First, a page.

Kafka became a model for me, a continuing inspiration. Not only did he exhibit an irrepressible originality—who else would think of things like this!—he seemed to say that only in one's most personal language can the crucial tales of a writer be told. Don't bend; don't water it down; don't try to make it logical; don't edit your own soul according to the fashion. Rather, follow your most intense obsessions mercilessly. Only if you do that can you hope to make the reader feel a particle of what you, the writer, have known and feel compelled to share. ~Anne Rice, 1995

There is but one element that is constant in the flux of fashions. No matter what cut or what cloth the style of the day imposes, flesh and blood must wear the garment. So with fiction. Now flowery and flowing, now tailor-made and unadorned, words and their weaving follow many models. ~J.B. Kerfoot, "A Row of Books," Everybody's Magazine, July 1909  [review of Eden Phillpotts' "The Three Brothers" —tεᖇᖇ¡·g]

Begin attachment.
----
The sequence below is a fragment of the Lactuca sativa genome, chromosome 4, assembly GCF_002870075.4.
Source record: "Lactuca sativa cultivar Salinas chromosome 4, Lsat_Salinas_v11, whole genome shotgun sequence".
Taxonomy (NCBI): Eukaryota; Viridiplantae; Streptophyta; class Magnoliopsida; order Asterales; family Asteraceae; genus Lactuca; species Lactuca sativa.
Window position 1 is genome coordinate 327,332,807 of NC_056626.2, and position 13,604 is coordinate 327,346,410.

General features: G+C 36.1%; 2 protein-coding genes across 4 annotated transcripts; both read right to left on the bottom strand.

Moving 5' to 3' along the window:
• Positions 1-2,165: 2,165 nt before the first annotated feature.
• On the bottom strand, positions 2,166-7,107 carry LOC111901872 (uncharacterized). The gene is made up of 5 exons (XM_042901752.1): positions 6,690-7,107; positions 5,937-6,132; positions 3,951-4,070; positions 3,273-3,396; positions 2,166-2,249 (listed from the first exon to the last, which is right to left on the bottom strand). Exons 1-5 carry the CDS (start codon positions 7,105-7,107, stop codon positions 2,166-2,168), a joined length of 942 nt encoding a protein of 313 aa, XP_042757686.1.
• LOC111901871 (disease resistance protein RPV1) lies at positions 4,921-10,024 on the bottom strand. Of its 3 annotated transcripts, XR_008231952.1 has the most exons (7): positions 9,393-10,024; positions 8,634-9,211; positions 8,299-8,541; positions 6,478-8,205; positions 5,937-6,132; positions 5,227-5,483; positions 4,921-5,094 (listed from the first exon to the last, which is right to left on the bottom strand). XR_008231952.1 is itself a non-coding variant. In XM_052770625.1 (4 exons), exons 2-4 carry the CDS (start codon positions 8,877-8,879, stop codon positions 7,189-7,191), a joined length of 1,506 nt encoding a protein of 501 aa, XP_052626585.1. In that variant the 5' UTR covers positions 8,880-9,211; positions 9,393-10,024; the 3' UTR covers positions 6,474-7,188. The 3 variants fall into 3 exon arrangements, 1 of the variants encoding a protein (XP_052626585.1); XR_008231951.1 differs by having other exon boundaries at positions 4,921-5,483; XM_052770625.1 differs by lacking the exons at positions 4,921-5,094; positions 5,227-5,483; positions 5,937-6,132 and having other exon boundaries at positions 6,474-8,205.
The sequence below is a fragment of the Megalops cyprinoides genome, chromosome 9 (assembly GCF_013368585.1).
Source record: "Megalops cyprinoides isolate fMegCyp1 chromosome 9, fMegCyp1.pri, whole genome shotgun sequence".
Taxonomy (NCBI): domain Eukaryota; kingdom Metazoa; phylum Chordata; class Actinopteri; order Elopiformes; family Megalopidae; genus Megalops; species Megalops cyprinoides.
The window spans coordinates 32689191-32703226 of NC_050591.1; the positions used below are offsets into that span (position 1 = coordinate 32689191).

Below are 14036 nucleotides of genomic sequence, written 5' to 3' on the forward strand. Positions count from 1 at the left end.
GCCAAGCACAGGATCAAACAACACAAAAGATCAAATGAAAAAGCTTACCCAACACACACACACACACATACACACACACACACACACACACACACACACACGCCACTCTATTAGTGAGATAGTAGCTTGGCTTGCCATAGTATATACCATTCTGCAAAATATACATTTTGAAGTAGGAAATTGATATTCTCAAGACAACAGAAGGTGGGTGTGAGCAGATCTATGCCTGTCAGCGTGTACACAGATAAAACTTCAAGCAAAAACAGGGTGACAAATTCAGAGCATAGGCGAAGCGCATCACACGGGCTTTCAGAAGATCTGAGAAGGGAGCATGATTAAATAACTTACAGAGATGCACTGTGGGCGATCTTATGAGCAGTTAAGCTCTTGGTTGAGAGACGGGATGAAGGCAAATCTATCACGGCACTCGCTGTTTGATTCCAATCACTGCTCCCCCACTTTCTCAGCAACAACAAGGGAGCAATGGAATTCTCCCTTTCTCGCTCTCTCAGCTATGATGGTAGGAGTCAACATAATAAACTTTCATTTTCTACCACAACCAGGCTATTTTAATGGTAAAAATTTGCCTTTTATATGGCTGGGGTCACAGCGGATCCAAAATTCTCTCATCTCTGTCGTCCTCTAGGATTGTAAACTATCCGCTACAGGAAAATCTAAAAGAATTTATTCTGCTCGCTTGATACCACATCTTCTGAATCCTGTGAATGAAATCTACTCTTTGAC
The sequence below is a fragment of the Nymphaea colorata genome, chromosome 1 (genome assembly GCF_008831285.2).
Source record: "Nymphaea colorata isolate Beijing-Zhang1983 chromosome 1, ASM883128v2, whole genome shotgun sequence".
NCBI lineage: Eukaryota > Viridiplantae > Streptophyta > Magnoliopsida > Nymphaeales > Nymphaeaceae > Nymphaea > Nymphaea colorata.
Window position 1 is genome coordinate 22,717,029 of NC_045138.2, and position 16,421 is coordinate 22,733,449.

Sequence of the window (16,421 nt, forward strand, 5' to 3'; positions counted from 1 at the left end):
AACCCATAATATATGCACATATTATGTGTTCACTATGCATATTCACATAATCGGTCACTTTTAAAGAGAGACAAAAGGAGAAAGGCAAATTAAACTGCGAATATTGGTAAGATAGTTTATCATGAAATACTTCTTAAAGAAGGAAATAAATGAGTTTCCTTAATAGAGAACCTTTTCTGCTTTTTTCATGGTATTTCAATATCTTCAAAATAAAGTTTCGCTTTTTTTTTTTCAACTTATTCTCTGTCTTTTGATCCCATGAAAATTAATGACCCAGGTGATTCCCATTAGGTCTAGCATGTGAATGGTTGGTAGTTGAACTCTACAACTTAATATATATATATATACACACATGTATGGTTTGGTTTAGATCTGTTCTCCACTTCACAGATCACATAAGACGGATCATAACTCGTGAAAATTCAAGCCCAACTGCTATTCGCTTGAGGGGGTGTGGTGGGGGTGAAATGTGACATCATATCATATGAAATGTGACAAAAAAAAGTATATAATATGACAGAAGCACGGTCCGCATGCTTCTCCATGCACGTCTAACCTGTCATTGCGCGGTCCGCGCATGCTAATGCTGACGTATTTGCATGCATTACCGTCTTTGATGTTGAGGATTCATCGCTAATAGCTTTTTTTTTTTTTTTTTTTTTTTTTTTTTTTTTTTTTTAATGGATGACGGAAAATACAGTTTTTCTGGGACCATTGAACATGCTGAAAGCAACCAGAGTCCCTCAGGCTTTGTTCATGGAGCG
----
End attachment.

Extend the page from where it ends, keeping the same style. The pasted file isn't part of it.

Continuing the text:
I have just finished reading Conrad's old novel, Romance. Marvelous thing, to me. I read it breathless and laid it down with cold hands and a fluttering heart... It takes robustness to write a novel like that. Conrad must write at a pitch of feeling that would exhaust an ordinary person completely. ~Dorothy Thompson, letter to Rose Wilder Lane, 1921, edited by William V. Holtz

It is a sacramental matter, this filling the ink-well. Is there a writer, however humble, who has not poured into his writing poet, with the ink, some wistful hopes or prayers for what may emerge from that dark source? ~Christopher Morley, "On Filling an Ink-Well"

I like to think as I look along book shelves, that every one of these favorites was born out of an ink-well. I imagine the hopes and visions that thronged the author's mind as he filled his pot and sliced the quill. ~Christopher Morley, "On Filling an Ink-Well"

There's only one person who needs a glass of water oftener than a small child tucked in for the night, and that's a writer sitting down to write. ~Mignon McLaughlin, The Second Neurotic's Notebook, 1966, © Thomas Paine McLaughlin